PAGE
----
So its finally over. Imran Khan became the first PM in Pakistan’s history to be ousted by a no confidence vote (NCV). Millions will cheer and millions will weep. There will be much debate in the wake of his departure about what went wrong and how it could have been different. I will leave that analysis to the “experts” but remind everyone that nothing is permanent in Pakistani politics and far greater comebacks have been witnessed.
The Pakistan Tehreek-e-Insaf (PTI) would serve us well by playing an effective role in opposition, ensuring we do not return to a two-party system and keeping the youth engaged in a more civil parliamentary democracy.
Coming back to my supposed area of “expertise” i.e. the economy and capital markets, what can we expect?
The PSX will respond positively to the emerging political clarity and perception that the new government has historically been pro-business. Interestingly, over the last several sessions, individuals became net buyers in the equity markets (USD 16.9 million this month). There is speculation that this buying is being done by in the know HNWs who foresee a sustained rally post the NCV. Valuations are at multi-year lows while earnings remain resilient and dividend yields attractive.
There are expectations of a foreign policy course correction that will allow our exit from the FATF grey list and an inflow of USD from international creditors. Therefore the currency may also get some much needed respite. Last week the PKR hit an all time low of 188 and a recovery from here would not be surprising.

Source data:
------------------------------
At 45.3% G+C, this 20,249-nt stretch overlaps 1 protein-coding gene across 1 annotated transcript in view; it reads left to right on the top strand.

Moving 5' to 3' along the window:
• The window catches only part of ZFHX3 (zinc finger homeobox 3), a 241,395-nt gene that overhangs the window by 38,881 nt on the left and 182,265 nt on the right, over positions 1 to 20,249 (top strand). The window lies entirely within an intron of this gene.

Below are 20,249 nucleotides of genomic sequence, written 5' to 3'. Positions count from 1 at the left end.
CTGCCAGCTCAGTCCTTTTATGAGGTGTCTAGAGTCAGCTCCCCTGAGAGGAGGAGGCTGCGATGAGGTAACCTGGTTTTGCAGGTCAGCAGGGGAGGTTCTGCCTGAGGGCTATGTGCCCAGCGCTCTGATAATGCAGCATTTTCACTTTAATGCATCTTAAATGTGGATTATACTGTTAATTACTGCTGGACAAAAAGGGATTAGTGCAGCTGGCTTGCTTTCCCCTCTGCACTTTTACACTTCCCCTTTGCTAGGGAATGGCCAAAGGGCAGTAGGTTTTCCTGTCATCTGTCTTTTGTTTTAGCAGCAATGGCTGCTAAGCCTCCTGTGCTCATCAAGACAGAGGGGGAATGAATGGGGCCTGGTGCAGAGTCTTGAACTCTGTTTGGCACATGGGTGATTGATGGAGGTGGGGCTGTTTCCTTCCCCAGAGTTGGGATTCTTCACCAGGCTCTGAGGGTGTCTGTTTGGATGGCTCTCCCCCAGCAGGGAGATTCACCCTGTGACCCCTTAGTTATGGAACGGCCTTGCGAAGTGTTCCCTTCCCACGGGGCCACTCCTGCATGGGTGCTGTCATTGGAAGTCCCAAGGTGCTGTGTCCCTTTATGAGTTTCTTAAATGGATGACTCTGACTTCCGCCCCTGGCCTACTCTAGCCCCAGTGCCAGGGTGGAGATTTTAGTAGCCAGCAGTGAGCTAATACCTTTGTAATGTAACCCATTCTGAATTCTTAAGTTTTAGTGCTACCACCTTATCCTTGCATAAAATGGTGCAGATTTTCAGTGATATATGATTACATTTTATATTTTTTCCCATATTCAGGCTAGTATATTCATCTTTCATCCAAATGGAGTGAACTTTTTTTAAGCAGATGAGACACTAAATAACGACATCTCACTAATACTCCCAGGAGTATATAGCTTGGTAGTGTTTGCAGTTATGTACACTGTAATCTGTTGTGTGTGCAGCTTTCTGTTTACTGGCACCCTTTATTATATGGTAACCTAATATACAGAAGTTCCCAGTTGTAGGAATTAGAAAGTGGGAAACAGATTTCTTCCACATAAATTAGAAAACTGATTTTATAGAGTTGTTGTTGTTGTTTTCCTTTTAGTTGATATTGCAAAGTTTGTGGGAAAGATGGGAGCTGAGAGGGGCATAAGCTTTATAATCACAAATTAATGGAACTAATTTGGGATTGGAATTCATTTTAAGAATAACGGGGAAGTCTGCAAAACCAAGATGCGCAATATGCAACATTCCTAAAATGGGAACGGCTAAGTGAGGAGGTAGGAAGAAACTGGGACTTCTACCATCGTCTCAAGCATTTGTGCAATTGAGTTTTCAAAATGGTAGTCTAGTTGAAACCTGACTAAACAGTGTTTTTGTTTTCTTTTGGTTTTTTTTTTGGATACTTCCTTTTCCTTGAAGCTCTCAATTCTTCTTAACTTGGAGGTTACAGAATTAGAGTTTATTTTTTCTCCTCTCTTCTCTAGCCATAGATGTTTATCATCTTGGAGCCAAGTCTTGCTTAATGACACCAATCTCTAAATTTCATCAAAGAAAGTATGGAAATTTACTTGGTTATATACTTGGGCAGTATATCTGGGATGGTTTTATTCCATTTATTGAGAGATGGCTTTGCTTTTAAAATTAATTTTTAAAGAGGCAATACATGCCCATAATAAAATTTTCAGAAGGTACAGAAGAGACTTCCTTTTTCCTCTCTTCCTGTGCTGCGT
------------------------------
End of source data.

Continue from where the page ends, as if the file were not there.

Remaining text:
The incoming government has its work cut out on multiple fronts and bullish perceptions of its business prowess will soon meet the harsh truth of ground realities. We can expect the new opposition to exert maximum pressure in and out of the assembly
We may also see fixed income markets rally in response to the improving outlook for external funding. In particular, treasury bills which had breached the 13% mark may see a decline, so that the spread over the policy rate normalises.
The question of course is how sustainable will this initial bounce be?
The economy faces several challenges which have to be addressed on a priority basis.
Inflation is expected to cross the 15% mark this summer as stubbornly high commodity prices, a weak currency and subsidy reversals will hit consumer prices hard. The incoming government will have limited options (as a price taker) other than administrative measures to limit the damage. Higher interest rates in an unbanked cash economy can only go so far.
We have bled USD 5 billion from our FX reserves over the last one month and our monthly financing needs are around the USD 1-billion mark. The new government will need to have a game plan to stem this flow and rebuild quickly. Options are limited as Eurobond borrowing is prohibitively high while IMF funding requires tough decisions like increasing petrol, electricity and gas prices.
Fiscal measures will have to be taken including privatising loss making SOEs, expanding the revenue base and cutting expenditures as the deficit is projected to hit an all time high of PKR 4.3 trillion this year. Proposals have recently been floated to increase the tax rates for salaried individuals. These will be deeply unpopular as middle income group earners have seen a major hit to their purchasing power over the last 5 years.
Ensuring the steady supply of energy including coal, furnace oil and LNG will be crucial. Prices for these inputs have skyrocketed amidst supply chain disruptions that have seen multiple defaults from sellers. Recent gains on the export front could quickly be lost if a solution is not found.
The incoming government has its work cut out on multiple fronts and bullish perceptions of its business prowess will soon meet the harsh truth of ground realities. We can expect the new opposition to exert maximum pressure in and out of the assembly. Thus it remains to be seen whether the administration can take the necessary but potentially vote denting measures to stabilise the economy.
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